What I learned at the MVP Summit: DPE, MSDN Links, and Attention
I spent a lot of time at the MVP summit this past year. My team doesn’t have any MVPs, but our work is obviously valuable to customers. I’ll thank the C# team for graciously inviting us to spend some time talking with their MVPs. I took a whole lot of notes that have already started to influence my thinking, but I wanted to write everything down here with a note about what the comment meant to me. This is part one.
“Is there no connection between the DPE and product groups when it comes to connecting with customers? Couldn’t you do a better job syncing with the MSFT folks in the field and have them engage more?”
It’s true that our efforts have tended to focus on direct influence strategies that involve members of the team working on the products to connect directly with customers. I think we’ve largely ignored the indirect influencer we could have by leveraging the work of the field folks more. It comes down to low hanging fruit for me. The field guys do a good job working with customers while most product groups could stand to improve their customer relationships.
The connection to the filed will become more important however as we attempt to take our customer connection efforts international. The product groups, for example, can’t participate as much in non-English developer communities, but our subsidiaries can.
“International MSDN web pages are just broken”
Yup, there is shall we say, a “quality variance” when you go from one developer center to the next and also when you go from the English version to the INTL version. I believe that the problem is going to be addressed in two ways. The first is that MSDN is working on some platform changes that will help. The other is that we’re investing more in keeping the content up to date on developer centers so that someone is actually responsible for this. Beth, for example, started recently and is already having a good impact on the VB developer center and creating some great content.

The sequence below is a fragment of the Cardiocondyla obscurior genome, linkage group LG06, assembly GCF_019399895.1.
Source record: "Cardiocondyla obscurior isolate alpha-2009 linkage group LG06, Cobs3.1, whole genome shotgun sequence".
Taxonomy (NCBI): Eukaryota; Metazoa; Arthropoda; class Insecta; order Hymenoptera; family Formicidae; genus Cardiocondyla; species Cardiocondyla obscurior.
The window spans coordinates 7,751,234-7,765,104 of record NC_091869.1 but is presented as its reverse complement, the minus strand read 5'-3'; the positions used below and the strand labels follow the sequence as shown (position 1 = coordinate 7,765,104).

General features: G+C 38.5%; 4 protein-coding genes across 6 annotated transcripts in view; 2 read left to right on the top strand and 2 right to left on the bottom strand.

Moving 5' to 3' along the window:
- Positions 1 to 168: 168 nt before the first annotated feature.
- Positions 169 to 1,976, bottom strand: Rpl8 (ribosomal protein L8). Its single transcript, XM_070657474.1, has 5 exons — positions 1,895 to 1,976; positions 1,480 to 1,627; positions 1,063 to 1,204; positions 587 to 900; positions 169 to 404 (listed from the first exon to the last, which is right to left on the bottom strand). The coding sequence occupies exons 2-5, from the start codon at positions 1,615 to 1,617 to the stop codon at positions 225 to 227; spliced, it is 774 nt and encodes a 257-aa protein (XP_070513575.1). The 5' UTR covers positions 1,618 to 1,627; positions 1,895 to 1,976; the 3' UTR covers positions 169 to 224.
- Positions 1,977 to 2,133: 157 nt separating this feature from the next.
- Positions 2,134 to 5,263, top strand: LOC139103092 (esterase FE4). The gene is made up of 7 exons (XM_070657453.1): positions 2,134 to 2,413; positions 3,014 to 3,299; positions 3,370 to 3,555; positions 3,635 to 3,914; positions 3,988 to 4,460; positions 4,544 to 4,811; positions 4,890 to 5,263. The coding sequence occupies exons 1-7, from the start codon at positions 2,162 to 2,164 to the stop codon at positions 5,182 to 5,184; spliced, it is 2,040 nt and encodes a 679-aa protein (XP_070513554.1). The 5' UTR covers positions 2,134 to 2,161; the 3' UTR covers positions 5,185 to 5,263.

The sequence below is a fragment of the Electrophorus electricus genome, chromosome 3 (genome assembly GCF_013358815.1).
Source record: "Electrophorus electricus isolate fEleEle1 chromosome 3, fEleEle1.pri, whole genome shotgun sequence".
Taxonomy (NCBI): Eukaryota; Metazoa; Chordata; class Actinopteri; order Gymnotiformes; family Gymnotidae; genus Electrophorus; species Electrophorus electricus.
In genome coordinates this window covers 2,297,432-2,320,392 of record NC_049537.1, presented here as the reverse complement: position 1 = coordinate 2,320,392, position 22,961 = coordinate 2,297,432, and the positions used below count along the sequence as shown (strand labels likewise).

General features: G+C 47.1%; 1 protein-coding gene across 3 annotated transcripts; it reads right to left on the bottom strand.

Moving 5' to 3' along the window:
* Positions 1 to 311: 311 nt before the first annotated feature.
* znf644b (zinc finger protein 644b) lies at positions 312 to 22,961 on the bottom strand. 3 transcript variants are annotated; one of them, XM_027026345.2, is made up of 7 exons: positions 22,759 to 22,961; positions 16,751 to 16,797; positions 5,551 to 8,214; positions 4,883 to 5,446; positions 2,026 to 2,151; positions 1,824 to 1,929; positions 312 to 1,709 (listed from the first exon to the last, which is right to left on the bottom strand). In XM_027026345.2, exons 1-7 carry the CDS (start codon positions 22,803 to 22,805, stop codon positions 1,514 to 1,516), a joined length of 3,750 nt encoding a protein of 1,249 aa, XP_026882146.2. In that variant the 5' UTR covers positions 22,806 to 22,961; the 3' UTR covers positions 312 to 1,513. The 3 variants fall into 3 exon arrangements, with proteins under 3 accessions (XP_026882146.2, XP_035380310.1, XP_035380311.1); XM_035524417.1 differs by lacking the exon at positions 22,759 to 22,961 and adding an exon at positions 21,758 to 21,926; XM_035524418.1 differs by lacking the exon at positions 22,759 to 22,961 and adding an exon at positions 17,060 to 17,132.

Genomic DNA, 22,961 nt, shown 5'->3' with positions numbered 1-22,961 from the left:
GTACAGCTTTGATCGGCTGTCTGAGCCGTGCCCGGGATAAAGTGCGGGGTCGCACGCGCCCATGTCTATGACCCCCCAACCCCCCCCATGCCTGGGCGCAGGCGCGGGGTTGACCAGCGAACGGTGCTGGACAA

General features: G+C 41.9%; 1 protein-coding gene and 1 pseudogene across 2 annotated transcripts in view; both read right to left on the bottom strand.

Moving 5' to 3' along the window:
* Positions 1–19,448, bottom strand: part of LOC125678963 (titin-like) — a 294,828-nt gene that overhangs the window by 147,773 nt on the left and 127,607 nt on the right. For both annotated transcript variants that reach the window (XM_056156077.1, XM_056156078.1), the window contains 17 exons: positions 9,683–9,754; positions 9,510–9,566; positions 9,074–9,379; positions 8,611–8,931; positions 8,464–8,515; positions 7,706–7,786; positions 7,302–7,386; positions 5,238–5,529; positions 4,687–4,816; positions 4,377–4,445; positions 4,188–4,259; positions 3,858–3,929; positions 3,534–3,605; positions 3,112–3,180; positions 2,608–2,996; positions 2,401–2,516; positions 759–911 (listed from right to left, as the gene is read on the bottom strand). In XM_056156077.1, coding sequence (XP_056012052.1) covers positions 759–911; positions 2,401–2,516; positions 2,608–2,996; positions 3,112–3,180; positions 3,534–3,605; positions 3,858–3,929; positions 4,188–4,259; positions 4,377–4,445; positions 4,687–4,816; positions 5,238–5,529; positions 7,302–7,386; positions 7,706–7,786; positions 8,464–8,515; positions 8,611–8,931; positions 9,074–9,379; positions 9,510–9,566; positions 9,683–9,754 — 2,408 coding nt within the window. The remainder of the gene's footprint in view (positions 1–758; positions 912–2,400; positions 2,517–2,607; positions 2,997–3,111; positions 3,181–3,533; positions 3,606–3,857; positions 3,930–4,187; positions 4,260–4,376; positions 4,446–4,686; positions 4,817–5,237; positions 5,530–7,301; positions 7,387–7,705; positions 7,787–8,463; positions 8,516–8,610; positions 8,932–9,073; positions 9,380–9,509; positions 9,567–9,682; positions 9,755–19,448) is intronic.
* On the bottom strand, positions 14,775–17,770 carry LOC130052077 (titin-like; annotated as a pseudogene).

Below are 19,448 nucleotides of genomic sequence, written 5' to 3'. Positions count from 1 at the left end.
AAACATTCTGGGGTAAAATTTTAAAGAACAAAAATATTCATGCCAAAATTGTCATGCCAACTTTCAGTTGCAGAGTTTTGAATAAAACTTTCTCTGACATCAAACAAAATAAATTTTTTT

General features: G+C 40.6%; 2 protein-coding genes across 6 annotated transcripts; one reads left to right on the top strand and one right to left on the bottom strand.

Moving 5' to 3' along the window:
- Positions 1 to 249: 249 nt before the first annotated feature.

For efforts like Spec and Documentation reviews the feedback was that we could do a better job of keeping a steady stream of opportunities rather than backing dump trucks of specs up to customers and unloading them. This is an interesting problem because inviting customers into our product development cycle means that you see the same eb and flow of priorities that we do. When specs are ready specs are ready and the product teams end up focusing on that challenge.
The difference is that we’re paid to do it and it’s up to customers if they want to participate or not. I don’t have a great answer here. What I’d love to see is more specs developed in real time with customers on a private wiki because then you’d see the trickle of progress rather than the end results of 2 month pushes like you sometimes may have in the past.